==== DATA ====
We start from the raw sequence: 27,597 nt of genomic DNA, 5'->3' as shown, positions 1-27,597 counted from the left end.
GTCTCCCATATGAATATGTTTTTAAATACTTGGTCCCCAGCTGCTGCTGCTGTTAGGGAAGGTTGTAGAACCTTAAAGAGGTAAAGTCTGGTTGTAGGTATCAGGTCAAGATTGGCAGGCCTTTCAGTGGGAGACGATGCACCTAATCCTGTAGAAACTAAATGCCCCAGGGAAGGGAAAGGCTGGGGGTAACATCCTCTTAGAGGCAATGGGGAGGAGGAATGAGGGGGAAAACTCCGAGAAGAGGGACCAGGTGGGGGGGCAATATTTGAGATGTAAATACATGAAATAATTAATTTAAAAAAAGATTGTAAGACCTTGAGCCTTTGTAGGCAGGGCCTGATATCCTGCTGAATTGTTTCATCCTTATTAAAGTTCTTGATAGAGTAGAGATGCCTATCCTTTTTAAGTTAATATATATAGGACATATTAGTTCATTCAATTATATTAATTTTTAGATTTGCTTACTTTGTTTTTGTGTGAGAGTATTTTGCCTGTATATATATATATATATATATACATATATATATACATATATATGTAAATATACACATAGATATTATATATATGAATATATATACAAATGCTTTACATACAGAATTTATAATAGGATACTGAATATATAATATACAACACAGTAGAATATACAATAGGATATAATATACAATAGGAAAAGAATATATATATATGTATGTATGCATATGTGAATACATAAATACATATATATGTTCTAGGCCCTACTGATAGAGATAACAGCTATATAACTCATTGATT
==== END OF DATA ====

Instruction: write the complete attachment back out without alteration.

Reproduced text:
We start from the raw sequence: 27,597 nt of genomic DNA, 5'->3' as shown, positions 1-27,597 counted from the left end.
GTCTCCCATATGAATATGTTTTTAAATACTTGGTCCCCAGCTGCTGCTGCTGTTAGGGAAGGTTGTAGAACCTTAAAGAGGTAAAGTCTGGTTGTAGGTATCAGGTCAAGATTGGCAGGCCTTTCAGTGGGAGACGATGCACCTAATCCTGTAGAAACTAAATGCCCCAGGGAAGGGAAAGGCTGGGGGTAACATCCTCTTAGAGGCAATGGGGAGGAGGAATGAGGGGGAAAACTCCGAGAAGAGGGACCAGGTGGGGGGGCAATATTTGAGATGTAAATACATGAAATAATTAATTTAAAAAAAGATTGTAAGACCTTGAGCCTTTGTAGGCAGGGCCTGATATCCTGCTGAATTGTTTCATCCTTATTAAAGTTCTTGATAGAGTAGAGATGCCTATCCTTTTTAAGTTAATATATATAGGACATATTAGTTCATTCAATTATATTAATTTTTAGATTTGCTTACTTTGTTTTTGTGTGAGAGTATTTTGCCTGTATATATATATATATATATATACATATATATATACATATATATGTAAATATACACATAGATATTATATATATGAATATATATACAAATGCTTTACATACAGAATTTATAATAGGATACTGAATATATAATATACAACACAGTAGAATATACAATAGGATATAATATACAATAGGAAAAGAATATATATATATGTATGTATGCATATGTGAATACATAAATACATATATATGTTCTAGGCCCTACTGATAGAGATAACAGCTATATAACTCATTGATT